Departing International Monetary Fund Chief Economist Olivier Blanchard [1] gave the 31st annual Mais Lecture at Cass Business School, on 7th October 2015. The annual Mais lecture is regarded as the City of London’s foremost event for the banking and finance community, and is attended by senior practitioners and academics. Since its inception in 1978, the Mais has maintained a tradition of prestigious speakers such as Tony Blair, Gordon Brown, Mark Carney, Mervyn King and George Osborne. Mr Blanchard shared his views on growth perspectives and macro-economic problems that developed and emerging countries are facing. Politique.com participated and interviewed Mr. Blanchard about the current economic situation in France.

Politique.com – Mr. Blanchard, as an ex-chief economist of the IMF and a now a Fred Bergsten Senior Fellow at the Peterson Institute for International Economics, what is your opinion about Mr. Macron [2] and the policy he is currently conducting?

Olivier Blanchard – He has understood that the government does not have the mandate to make real reforms and that it was thus necessary to work on the side, on a series of small things to try and move forward. The danger is that it remains mostly symbolic, and fails to introduce any in depth change. But one can think on the other hand that it triggers some kind of movement. Personally, I believe that France needs more ambitious reforms.

Politique.com – For instance, in September, Jean-Denis Combrexelle submitted a report [3] on the project to reform the French job market, commissioned by Prime Minister Manuel Valls. Besides Emmanuel Macron underlined the interest of revising the Labour Code. [4] What do you think of the action of the government on this point?

Olivier Blanchard – Indeed on this subject which I have already had the opportunity to raise with Jean Tirolle, I would prefer a more ambitious reform of the French Labour Code. But there is a political reality and Emmanuel knows it better than I do.

Politique.com – Whereas the Prime Minister, Manuel Valls, had already expressed his wish to start “a new reassessment of how to expand the use of collective bargaining in our labour law and define new social standards”, [5] Mr. Macron would also like to make much wider use of industry-wide agreements in order to leave more leeway to social partners. Is this the right way to go?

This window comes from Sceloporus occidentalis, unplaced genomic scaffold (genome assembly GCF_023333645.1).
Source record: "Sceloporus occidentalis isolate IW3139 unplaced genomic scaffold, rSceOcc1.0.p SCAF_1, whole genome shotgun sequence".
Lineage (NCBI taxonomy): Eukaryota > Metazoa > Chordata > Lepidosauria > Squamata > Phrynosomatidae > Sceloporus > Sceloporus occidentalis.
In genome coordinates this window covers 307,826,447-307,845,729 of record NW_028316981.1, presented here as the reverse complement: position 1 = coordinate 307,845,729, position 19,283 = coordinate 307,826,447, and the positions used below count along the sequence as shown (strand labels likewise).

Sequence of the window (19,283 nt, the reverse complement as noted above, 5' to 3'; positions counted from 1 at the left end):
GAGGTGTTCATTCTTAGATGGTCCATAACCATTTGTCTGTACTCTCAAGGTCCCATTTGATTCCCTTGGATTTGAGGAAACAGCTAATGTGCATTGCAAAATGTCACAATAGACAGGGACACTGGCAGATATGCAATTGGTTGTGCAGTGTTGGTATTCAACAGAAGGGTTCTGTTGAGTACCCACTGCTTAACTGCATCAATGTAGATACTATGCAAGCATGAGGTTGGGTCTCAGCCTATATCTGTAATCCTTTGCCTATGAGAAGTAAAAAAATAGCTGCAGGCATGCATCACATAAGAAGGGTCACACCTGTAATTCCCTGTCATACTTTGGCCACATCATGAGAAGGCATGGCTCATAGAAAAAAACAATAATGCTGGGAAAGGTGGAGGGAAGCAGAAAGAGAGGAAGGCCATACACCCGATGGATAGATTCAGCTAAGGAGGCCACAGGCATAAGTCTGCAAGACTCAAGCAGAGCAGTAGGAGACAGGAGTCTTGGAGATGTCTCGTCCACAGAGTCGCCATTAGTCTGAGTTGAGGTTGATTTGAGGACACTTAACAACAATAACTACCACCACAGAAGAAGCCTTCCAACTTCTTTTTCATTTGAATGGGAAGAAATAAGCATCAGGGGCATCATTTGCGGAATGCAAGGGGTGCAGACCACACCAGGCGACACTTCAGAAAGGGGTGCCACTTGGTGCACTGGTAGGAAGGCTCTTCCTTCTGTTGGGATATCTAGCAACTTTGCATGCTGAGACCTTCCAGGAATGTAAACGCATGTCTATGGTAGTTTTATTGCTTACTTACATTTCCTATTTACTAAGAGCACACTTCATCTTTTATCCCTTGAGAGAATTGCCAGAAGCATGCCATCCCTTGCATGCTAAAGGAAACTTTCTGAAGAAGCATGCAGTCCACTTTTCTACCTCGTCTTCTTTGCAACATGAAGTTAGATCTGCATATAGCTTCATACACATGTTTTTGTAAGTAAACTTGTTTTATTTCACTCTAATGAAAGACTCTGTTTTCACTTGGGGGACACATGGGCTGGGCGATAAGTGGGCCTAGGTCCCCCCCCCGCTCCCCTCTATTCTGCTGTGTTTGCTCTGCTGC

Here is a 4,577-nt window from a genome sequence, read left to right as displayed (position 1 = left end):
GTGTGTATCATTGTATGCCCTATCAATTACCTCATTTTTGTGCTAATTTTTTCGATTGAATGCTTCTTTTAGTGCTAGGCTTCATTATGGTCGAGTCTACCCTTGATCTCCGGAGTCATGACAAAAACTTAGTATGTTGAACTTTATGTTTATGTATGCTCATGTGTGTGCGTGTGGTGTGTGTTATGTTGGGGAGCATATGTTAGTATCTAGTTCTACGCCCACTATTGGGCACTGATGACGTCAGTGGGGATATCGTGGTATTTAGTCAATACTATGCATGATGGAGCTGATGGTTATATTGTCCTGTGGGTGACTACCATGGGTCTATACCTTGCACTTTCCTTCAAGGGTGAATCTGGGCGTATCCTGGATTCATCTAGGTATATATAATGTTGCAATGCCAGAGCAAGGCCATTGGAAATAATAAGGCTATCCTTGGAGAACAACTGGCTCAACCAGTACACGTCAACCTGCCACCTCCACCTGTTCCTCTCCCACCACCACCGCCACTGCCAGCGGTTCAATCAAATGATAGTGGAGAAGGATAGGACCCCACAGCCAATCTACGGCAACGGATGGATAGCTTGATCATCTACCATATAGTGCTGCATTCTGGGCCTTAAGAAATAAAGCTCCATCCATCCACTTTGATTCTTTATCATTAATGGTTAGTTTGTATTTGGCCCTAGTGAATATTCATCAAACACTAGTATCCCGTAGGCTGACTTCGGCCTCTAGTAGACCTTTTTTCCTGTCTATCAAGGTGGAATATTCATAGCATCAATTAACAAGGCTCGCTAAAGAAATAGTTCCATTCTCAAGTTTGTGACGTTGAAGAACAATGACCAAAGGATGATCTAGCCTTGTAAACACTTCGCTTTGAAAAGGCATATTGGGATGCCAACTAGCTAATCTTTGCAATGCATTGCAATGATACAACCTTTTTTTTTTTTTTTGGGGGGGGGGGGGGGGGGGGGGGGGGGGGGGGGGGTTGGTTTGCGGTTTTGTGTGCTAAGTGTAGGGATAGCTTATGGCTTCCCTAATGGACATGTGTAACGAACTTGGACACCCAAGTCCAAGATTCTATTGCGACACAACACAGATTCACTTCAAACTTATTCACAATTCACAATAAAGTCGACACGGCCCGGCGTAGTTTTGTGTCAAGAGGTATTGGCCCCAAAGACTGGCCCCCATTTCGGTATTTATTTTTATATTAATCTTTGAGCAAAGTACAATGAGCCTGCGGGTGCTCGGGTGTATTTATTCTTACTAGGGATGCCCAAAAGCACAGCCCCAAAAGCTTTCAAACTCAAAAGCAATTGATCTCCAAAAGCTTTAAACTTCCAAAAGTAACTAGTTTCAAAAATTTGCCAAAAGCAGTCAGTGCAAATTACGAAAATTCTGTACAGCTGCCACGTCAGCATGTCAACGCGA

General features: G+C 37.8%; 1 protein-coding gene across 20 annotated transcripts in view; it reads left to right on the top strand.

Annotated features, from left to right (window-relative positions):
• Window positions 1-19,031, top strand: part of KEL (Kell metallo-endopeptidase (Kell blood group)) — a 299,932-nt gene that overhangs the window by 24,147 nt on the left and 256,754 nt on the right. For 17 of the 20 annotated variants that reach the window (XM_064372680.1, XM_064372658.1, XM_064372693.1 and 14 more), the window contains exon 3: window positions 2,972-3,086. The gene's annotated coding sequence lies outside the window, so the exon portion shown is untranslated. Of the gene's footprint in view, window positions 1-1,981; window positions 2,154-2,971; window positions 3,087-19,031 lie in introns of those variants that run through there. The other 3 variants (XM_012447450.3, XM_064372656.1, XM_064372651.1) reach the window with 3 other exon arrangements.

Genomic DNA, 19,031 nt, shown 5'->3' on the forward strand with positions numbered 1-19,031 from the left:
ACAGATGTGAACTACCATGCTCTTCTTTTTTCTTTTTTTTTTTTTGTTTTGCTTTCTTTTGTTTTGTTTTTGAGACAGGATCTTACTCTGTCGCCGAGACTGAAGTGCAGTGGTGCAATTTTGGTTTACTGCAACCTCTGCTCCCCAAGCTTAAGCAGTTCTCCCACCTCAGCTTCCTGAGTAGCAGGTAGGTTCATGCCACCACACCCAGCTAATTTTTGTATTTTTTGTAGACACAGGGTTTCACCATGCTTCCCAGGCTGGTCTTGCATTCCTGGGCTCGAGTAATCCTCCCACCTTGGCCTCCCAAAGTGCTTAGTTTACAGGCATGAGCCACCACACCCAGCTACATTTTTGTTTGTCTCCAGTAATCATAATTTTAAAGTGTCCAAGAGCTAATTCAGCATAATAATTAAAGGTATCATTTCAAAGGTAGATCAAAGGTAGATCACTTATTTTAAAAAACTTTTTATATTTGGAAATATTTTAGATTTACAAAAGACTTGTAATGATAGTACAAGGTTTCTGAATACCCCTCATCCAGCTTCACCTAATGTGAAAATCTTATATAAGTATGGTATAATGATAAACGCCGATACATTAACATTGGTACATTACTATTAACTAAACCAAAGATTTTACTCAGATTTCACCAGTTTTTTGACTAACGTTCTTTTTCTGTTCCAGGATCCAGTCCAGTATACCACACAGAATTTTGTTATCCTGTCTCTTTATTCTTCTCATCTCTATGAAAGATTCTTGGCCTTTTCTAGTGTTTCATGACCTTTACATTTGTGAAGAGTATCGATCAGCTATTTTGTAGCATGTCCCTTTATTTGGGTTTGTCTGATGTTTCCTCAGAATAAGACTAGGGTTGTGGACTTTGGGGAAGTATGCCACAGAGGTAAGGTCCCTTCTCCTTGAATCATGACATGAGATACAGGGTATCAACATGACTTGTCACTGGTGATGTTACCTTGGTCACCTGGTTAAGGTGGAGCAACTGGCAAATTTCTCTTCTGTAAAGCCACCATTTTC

Olivier Blanchard – It is necessary to find the right solutions. I think that it would be a good thing to decentralize salary negotiations and to give a little more flexibility to companies. His attitude is to do things gradually.

Politique.com – You used to be chief economist at the IMF, and have often been seen as a contender for the Nobel in Economics. From now on, released from your duties, could you envisage a political future in France?

Olivier Blanchard – No, in no case.

Edouard d’Espalungue

Notes :

[1] Olivier Blanchard spent most of his professional life in Cambridge, U.S. After obtaining his PhD in economics at the Massachusetts Institute of Technology in 1977, he taught at Harvard University, returning to MIT in 1982. In 2008, he took a leave of absence to be the Economic Counsellor and Director of the Research Department of the International Monetary Fund. Since October 2015, he is the Fred Bergsten Senior Fellow at the Peterson Institute for International Economics, in Washington. Together with Robert M. Solow he is Professor of Economics emeritus at MIT.

[2] Emmanuel Macron is the Minister of the Economy, Industry and Digital Affairs since 26 August 2014 (the Second Valls Government).

[3] The Combrexelle Report: “Collective bargaining, Work and Employment” focuses on the need to reform the Labour Code in order to “move away from a prevailing logic in which law is pitted against economic efficiency. The proposals 24 to 29 in chapter 3 underline the problems posed by bills flow resulting in obsolete provisions replaced by new provisions not being repealed and the rigidity of the architecture of the Labour Code. The interest in redesigning the conditions and the working time as well as employment and wages is also argued as well as the ability for the partners to resort, within the framework of the prior cooperation, to the inter-professional national agreement or the “common position”

[4] Emmanuel Macron said in an interview in connection with the reform of the Labour Code that: “I am not obsessed by the size of the Labour Code. It is no use reducing the Labour Code if it results in increasing jurisprudence and the instabilities this generates. The important thing, it is to make sure that the law specifies and stabilizes the necessary general rules and gives more place to branch or company agreements and thus to social partners. That supposes that trade-union organizations adapt to the evolution of their responsibilities “. Quoted in We must continue to reform the job market in-depth”, Les Echos, 6/16/2015, by Marie Bellan, Etienne Lefebvre, Frédéric Schaeffer and Dominique Seux

[5] Statement made by Manuel Valls, April 2015. Quoted in “The report which wants to revolutionize labour law”, Le Monde, 9/8/2015, by Bertrand Bissuel

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